That money would be spent to rent space and staff new rehabilitation centers that help people overcome addiction. It would be spent to pay for new urgent-care and primary-care facilities, doctors, nurses, and physicians assistants to care for rural and working class communities. Medical providers would be guaranteed payment for their services. Medicaid expansion would ensure that an additional 200,000 North Carolinians would become paying customers of the exact same community clinics and rural hospitals that North Carolina can’t seem to fund or keep open.

The argument that expanding Medicaid would be prohibitively expensive for North Carolina has recently been further debunked by research conducted at Wake Forest University. (Read the full report HERE). The nature of the Medicaid program is such that it will provide funding to serve populations that cannot currently afford to see a doctor, and promote investment in health care infrastructure where none currently exists. This is a win-win-win, if only we had representatives in the General Assembly who were ready to take ‘yes’ for an answer.
On April 18th, we celebrated the life of the incredible Joan Belk. I will miss her love and laughter, but most especially that glint in her eye when our talk turned to "politics & pols." Sleep in peace, dear friend.

Your Courts, Our Community

Have you ever wanted to know more about how Mecklenburg County’s courts operate? What’s the difference between District Court and Superior Court? What does an Assistant District Attorney do? What’s it like to be on a jury? 

“The Justice Initiative” is a local non-profit whose ‘mission is to educate the community about the court system and to advocate, support and advance its needs and interests.’ They are holding their annual fundraiser on April 26th. To RSVP, click The Justice Initiative’s Evening at the Court.

Do you have a student who’s interested in law or looking to earn  a scouting merit badge? Applications for Court Camp 2018 are being taken now! Court Camp Info & Application

Voter Information: You can find your current information on the NC Voter Lookup page. You can also find interactive versions of the new House & Senate maps HERE.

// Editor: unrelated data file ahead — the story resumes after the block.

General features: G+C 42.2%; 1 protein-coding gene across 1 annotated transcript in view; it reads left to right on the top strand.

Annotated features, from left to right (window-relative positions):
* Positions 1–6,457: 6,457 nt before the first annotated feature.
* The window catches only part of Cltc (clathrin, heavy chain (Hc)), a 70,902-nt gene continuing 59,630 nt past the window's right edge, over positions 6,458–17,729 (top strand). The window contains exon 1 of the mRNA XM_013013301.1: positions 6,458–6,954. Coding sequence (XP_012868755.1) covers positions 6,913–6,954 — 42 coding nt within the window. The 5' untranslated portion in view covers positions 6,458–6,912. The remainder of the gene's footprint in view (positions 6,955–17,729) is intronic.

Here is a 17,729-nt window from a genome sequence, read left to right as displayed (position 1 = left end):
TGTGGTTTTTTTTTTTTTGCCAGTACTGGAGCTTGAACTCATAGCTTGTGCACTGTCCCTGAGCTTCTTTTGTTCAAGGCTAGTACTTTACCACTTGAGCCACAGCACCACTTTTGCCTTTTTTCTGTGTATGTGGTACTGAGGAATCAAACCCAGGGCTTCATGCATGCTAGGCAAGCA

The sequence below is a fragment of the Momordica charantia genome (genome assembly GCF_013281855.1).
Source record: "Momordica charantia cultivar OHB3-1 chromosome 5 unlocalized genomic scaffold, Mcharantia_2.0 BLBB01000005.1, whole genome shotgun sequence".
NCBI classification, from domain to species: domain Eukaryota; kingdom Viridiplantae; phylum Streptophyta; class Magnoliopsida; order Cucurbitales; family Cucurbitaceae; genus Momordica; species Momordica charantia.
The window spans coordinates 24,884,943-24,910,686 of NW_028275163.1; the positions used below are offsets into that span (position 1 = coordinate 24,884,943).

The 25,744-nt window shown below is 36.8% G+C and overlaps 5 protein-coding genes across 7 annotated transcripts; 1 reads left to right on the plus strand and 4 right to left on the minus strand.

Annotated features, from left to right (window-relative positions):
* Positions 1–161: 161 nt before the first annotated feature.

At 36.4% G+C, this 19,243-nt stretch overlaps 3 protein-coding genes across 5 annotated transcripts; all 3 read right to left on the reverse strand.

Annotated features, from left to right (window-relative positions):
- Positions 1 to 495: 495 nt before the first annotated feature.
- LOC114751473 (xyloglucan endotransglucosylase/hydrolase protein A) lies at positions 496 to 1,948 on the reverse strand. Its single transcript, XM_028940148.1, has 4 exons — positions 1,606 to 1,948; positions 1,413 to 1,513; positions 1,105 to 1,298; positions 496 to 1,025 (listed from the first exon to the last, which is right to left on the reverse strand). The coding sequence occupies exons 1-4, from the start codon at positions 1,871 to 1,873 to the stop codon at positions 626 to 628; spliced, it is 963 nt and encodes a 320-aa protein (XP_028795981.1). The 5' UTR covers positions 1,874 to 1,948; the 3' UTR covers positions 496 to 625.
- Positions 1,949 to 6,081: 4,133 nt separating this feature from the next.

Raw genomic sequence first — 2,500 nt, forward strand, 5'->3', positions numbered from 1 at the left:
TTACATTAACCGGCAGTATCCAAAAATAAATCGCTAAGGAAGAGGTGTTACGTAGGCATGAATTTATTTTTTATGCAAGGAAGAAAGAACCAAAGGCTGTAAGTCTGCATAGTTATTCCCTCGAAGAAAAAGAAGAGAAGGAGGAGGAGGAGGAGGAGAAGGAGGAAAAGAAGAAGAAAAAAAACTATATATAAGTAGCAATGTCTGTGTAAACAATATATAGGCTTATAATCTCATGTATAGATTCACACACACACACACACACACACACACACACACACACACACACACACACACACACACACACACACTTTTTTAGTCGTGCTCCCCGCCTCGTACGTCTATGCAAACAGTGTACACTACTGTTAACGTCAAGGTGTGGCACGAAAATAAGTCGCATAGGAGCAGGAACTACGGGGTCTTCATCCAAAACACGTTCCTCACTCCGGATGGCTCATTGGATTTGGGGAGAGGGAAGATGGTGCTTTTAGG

Domestic Violence Hotline: If you or someone you know is trapped in a domestic violence or partner abuse situation, please call Safe Alliance at 704-332-2513 and they can help you.

Charlotte 311 is your connection to city services, including Animal Control, Street Maintenance, Bulky Trash Pick-up, Parking Enforcement, and all other non-police related matters. Dial 311 or visit their website to fill out a form and have your issue addressed as soon as possible.        
Don’t forget! Visit today to see if you have unclaimed property under the supervision of the NC Treasurer’s office.

My office is here to help you navigate any issues you may have with state services. Please call myself or my legislative assistant, Ralph Belk, at 919-733-5607 or email me at with any questions or concerns

In the News

Cooper seeks $130M for school safety, mental health
As Budget Talks Approach, Gov. Cooper Proposes $130 Million For School Safety
Cooper seeks $130M for school safety, mental health needs
Associated Press

The 9 states where teachers have it worst (sadly, NC is featured)
CBS Moneywatch

Our View: Nothing fair about NC school funding
The Fayetteville Observer

Column:  Education needle not moving enough
Richmond County Daily Journal

Our Opinion: Don't let teachers be second-class
Greensboro News & Record

Educational attainment in North Carolina: Reflections from a rural road trip
Blog from Patrick Woodie, CEO of the NC Rural Center

Gates For NC Primary Voting Open Wider Thursday

Committee on splitting up school districts does not recommend division
Education NC

Town hall highlights concerns with education funding in N.C.
Winston-Salem Journal

Editorial:  Independent judiciary remains under attack
Greenville Daily Reflector

A second natural gas pipeline proposed for NC would run through Rockingham, Alamance counties
The Progressive Pulse

Film industry in NC still struggling more than a year after repeal of HB2

Federal tax changes could mean higher state taxes

NC Offering Grants Of Up To $150K To Support Opioid Crisis

New Report Highlights Need For Better Preparing NC Natives For Local Jobs
Mecklenburg County NC House Districts Effective for the 2018 Election 
Copyright © 2018 Representative Mary Belk, All rights reserved.